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Recapping the year in compassion and looking ahead

My mission with this column is to tell stories about compassionate acts, practices and decisions by local businesses, individuals and governments.

There are plenty of examples of this kind of compassion at work. Let’s take a look back at 2017 and explore where we’ll look for stories in 2018.

One of the most pressing issues that needs a compassionate solution is affordable housing. It’s a massive issue throughout the West and it is escalating here as rents and land costs rise.

In 2017, I looked for solutions from local companies that build housing in factories and at the prospect of resident-owned trailer parks. I wrote the story of Dana Zuckerman, who built four splendid manufactured houses on a lot near Downtown Boise, and Realtor Bart Cochran and the members of his church who helped house refugees.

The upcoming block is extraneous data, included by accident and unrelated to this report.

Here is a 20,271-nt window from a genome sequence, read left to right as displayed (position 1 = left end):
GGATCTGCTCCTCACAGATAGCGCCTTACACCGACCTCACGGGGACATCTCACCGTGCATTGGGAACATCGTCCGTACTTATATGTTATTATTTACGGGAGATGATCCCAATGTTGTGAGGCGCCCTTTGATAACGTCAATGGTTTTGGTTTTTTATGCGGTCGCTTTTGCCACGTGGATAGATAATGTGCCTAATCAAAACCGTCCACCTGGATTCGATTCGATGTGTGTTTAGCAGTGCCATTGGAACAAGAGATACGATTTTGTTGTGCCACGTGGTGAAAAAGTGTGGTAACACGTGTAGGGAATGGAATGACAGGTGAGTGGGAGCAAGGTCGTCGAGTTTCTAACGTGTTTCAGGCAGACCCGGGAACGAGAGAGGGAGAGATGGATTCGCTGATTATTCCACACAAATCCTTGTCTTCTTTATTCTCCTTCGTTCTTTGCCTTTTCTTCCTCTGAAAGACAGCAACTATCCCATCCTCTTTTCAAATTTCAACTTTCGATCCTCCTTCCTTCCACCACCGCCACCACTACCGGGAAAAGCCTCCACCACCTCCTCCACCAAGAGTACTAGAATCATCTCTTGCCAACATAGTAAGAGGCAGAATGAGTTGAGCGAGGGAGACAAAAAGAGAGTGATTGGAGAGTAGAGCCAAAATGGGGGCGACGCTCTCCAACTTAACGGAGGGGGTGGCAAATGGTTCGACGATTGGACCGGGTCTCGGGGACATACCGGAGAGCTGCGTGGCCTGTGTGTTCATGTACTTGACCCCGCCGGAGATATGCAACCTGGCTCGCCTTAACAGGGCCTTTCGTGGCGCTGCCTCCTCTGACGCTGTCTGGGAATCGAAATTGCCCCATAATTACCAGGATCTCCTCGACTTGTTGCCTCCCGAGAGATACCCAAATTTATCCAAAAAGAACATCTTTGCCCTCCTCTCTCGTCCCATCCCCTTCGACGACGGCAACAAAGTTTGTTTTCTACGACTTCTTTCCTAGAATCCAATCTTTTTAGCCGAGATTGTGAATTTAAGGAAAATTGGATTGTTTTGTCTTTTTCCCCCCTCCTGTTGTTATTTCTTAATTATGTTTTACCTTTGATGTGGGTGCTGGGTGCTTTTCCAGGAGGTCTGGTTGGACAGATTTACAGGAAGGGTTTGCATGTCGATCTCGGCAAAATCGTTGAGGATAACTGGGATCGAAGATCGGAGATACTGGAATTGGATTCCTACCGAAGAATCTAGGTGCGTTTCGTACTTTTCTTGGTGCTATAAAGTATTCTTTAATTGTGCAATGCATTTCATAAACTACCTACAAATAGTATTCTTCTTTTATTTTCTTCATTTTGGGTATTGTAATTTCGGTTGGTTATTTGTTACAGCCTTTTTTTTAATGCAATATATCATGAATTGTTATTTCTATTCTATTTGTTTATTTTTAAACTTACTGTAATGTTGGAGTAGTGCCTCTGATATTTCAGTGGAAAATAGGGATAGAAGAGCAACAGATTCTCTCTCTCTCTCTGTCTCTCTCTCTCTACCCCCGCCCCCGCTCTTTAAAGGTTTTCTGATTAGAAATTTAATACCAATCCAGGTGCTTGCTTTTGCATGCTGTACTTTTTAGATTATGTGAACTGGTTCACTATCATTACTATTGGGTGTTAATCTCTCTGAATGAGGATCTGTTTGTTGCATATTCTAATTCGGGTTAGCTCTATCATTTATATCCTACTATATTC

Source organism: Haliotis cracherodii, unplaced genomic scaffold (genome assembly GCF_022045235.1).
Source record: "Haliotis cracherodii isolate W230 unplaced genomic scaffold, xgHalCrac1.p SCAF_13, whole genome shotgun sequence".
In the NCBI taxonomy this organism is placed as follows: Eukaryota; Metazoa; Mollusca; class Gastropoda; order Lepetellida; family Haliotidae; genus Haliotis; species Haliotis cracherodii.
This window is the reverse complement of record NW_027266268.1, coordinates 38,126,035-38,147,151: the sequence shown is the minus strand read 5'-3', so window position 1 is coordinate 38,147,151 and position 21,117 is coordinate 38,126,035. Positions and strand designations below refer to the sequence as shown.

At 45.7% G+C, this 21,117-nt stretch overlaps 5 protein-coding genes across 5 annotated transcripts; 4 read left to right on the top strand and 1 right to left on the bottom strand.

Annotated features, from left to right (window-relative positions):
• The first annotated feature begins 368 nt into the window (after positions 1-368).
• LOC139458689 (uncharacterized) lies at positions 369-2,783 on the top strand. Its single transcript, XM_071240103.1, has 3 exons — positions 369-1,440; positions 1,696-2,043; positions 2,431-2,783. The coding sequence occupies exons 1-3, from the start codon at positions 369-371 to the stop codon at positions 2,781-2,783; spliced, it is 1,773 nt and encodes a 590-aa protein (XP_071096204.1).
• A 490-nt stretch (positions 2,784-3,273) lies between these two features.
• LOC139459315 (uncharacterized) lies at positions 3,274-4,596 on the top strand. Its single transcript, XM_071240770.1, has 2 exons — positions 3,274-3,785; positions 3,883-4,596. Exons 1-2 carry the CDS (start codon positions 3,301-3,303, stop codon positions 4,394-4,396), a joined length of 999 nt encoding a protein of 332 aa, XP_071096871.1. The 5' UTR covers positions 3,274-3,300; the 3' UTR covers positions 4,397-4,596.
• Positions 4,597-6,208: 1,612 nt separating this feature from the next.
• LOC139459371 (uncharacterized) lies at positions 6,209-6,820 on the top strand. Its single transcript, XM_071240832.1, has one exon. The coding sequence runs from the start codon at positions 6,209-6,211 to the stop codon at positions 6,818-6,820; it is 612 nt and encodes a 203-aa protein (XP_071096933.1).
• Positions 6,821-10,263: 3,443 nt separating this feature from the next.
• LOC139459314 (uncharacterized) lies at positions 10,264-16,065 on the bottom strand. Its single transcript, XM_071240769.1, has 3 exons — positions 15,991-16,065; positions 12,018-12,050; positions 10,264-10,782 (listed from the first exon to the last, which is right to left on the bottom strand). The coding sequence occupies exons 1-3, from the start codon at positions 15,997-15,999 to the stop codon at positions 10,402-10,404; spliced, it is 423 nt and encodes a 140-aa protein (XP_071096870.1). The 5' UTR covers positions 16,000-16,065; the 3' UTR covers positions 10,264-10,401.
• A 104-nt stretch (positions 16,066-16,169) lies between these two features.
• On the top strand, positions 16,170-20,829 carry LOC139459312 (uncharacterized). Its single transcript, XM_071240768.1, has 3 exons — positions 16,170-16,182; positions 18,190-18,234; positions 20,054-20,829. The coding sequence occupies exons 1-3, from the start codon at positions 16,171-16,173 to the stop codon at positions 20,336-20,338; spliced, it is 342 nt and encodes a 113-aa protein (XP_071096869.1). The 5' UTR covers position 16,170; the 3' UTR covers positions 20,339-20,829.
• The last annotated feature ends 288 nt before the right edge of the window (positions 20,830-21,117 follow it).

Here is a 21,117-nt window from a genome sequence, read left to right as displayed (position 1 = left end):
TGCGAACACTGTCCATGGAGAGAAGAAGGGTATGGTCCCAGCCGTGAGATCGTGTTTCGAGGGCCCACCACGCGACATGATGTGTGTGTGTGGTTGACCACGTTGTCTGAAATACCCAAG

This year the subject of compassion included why columnist David Brooks was such a big hit when he spoke in Boise; why Congress needs to protect Idaho’s “Dreamers” from deportation, and whether Boise should not be pushing a $120 million, 5-mile, fixed-rail circulator in Downtown. Next year I’ll again consider how autonomous vehicles fill that need.

One great idea I’ll keep an eye on in 2018 is the switcheroo between the sites for a proposed Downtown ballpark and the College of Western Idaho in Boise’s West End.

Next year I’ll report on enterprises that have a dual purpose: making money and providing a public good, some of which are organized as B Corps. We will also describe a Garden City business that sells rugs to fund college scholarships for kids in Peru.

Do you know of a good story? Send it to me. Can’t get too many.

Jerry Brady is a member of Compassionate Boise.